Shrimp cocktail is the hamburger of the seafood world; it is served with ketchup and almost universally snubbed by the sort of people who consider themselves “gastronomes.” For the rest of us, however, shrimp cocktail is a true American classic that is easy to like and easy to make.
Shrimp cocktail can be one of the most joyful dishes in the world. A beautifully cooked shrimp has a sassy snap and a clean, smooth, nearly fruity flavor. And this is food that you eat with your fingers, dipping it into a sweet, spicy bright red sauce that will turn anyone into an instant child.
Cook the shrimp wrong, however, and the joy vanishes. What you end up with is something tough, tasteless and rubbery. Here’s how to do it right.
1. Buy good shrimp. Most shrimp are farmed, and farmed badly. What you’re looking for are wild caught American shrimp, and you want them in the shell. Huge “jumbo” shrimp are nice, but I actually like the smaller “large” shrimp—they cook evenly, have good flavor and are much more affordable.
2.Buy and cook your shrimp in their shells; this gives them a huge flavor jolt. (Shrimp shells are filled with flavor; they make excellent stock on their own.)
3.Use enough salt. Almost everyone knows that salting meat is important. Too many of us forget that salting shrimp is equally important; even the best shrimp will seem dull when boiled in undersalted water.
4. Flavor the cooking broth. You can add lemon, bay leaves, celery, wine..... Each will impart a new level of flavor, especially if you leave the shrimp to steep in the broth as they chill.
5. Don’t overcook the shrimp. I’ll say it again: don’t overcook the shrimp. They cook with remarkable speed.
6. Make your own cocktail sauce. And use freshly grated horseradish for a pungency that’s sweet.
Buy a pound of large (26-30 per pound) shrimp in the shell. I don’t generally bother removing the vein that runs down the back, but it can look unsightly in a naked shrimp, so for shrimp cocktail I’ll cut the back of the shell with a small scissors and pry out the vein. Rinse the shrimp well.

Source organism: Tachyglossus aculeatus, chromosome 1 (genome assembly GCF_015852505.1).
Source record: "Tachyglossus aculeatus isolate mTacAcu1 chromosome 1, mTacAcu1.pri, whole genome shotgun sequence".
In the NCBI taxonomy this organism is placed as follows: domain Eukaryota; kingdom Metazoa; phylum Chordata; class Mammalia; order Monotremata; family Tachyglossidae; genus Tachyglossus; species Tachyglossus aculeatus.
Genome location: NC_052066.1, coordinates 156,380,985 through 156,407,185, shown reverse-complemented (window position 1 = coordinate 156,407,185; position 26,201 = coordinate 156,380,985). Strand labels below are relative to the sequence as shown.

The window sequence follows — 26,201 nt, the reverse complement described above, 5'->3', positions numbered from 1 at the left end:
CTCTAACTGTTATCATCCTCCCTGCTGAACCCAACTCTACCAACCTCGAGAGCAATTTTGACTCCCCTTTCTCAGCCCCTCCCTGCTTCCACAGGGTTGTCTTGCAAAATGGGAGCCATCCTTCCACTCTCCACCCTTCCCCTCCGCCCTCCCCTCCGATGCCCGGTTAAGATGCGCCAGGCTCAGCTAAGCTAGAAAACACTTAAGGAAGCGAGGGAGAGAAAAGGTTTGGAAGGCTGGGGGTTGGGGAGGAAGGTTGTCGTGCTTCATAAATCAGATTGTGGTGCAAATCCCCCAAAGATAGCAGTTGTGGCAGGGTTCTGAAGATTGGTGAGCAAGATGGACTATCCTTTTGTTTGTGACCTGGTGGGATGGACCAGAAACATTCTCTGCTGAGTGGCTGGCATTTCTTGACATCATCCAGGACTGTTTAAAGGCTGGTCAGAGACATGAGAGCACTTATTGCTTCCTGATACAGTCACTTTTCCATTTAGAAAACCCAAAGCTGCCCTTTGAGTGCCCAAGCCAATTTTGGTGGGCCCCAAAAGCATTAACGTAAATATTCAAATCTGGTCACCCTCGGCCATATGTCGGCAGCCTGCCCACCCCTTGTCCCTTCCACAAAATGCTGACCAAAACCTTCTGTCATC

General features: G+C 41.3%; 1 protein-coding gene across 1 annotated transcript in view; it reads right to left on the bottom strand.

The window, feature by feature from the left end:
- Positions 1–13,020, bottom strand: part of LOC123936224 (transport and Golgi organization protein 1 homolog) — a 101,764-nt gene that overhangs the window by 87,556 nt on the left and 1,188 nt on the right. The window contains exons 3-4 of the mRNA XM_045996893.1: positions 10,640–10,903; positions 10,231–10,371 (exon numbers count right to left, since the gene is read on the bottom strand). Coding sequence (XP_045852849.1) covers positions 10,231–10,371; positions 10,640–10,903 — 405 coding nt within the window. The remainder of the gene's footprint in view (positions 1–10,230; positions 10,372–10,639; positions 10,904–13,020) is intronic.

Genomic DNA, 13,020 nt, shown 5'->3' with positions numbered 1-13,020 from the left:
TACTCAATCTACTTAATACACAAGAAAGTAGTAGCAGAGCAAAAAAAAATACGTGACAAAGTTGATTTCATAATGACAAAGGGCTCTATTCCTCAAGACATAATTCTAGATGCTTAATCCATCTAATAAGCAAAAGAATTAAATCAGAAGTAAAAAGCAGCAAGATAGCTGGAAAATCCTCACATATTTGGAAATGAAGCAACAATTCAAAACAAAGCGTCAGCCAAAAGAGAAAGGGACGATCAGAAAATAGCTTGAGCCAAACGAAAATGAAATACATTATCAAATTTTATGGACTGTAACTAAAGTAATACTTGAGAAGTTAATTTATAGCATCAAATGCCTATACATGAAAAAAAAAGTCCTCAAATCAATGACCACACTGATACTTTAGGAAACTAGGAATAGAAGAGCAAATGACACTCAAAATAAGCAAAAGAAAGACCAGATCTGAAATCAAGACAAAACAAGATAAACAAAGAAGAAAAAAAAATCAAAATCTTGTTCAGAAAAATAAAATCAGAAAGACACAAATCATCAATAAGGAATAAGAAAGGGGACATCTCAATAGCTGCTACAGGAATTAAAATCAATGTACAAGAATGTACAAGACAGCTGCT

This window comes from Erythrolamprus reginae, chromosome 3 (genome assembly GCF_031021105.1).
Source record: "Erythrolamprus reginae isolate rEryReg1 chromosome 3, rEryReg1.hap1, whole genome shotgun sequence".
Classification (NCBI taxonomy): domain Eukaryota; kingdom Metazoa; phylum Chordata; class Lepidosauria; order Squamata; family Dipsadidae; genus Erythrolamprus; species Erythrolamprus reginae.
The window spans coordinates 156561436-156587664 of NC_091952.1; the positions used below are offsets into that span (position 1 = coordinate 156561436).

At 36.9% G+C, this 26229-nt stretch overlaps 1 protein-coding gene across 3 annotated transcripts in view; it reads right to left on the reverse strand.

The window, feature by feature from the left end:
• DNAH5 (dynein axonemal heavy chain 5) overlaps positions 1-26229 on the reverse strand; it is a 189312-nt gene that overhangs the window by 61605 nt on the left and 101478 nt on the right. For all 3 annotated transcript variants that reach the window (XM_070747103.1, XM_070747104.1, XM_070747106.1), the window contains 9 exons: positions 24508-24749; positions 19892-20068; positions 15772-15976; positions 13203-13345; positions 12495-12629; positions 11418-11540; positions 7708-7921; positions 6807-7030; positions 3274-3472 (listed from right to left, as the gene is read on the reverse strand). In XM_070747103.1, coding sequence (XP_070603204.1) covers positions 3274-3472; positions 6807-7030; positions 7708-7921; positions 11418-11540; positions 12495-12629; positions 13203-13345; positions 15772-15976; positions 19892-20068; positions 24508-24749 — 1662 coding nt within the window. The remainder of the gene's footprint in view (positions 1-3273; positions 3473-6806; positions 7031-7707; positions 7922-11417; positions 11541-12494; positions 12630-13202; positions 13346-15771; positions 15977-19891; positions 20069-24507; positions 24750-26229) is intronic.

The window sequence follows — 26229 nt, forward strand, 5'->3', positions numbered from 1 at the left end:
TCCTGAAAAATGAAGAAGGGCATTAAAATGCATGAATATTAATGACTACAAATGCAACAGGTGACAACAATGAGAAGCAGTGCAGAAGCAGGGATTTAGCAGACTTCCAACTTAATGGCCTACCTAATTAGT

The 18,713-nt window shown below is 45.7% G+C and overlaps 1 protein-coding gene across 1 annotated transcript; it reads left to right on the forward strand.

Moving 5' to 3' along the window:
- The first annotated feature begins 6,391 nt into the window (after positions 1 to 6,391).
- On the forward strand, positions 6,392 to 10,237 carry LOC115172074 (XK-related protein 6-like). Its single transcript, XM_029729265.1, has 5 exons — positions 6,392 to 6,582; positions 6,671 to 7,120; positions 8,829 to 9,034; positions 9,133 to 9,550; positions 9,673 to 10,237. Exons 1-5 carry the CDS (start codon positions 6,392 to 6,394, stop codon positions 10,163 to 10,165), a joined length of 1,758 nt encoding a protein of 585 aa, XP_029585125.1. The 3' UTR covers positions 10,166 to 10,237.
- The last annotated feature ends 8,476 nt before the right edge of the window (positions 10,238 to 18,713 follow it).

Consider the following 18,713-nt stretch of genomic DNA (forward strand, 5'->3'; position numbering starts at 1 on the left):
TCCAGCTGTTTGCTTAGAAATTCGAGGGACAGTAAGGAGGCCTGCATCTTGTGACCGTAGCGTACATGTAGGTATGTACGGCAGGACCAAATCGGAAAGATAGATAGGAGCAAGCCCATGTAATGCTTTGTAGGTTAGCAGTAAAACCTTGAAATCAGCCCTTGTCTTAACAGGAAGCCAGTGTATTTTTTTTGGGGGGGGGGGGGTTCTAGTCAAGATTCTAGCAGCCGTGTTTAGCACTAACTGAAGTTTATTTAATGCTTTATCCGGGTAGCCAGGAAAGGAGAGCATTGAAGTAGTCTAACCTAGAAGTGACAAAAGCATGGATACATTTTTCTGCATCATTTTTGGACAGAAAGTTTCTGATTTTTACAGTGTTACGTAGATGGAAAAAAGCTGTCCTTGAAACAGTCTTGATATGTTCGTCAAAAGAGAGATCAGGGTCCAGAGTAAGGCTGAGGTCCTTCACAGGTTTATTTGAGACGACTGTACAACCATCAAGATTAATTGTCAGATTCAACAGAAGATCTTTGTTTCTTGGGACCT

Bring 5 cups of water to boil with a half tablespoon of salt and whatever aromatics you happen to have on hand. I generally use celery, parsley, a quartered lemon, a chopped shallot (or half an onion), a couple of peppercorns and a bay leaf. If you have some white wine or vermouth hanging about, throw a few good splashes of that in too. When it reaches a boil, turn the heat down and simmer, uncovered for about 15 minutes. It will make your kitchen smell delicious.
Bring the flavored water back to a boil, taste again for salt (it should be pronounced, but not unpleasant) and throw in your shrimp. Immediately turn off the heat and allow the shrimp to cook for about 2 minutes. Test them; a cooked shrimp will be opaque all the way through and feel just firm. They’ll cook more evenly if you turn them once or twice in the water.
Remove the shrimp to a large plate and put it in the refrigerator to stop the cooking. Allow the broth to cool, then put that in the refrigerator too. When it’s chilled, throw the shrimp into the broth where they will soak up all those fine herbal flavors. Peel the shrimp just before serving.
All-American Cocktail Sauce
Stir 3 tablespoons of freshly grated horseradish into a half cup of ketchup. Add a dash of Tabasco and a healthy squeeze of lemon juice. You might want to add a splash of Worcestershire or soy sauce to the mix too. Keep tasting and adjusting until you’re sure it will make a happy marriage with the shrimp.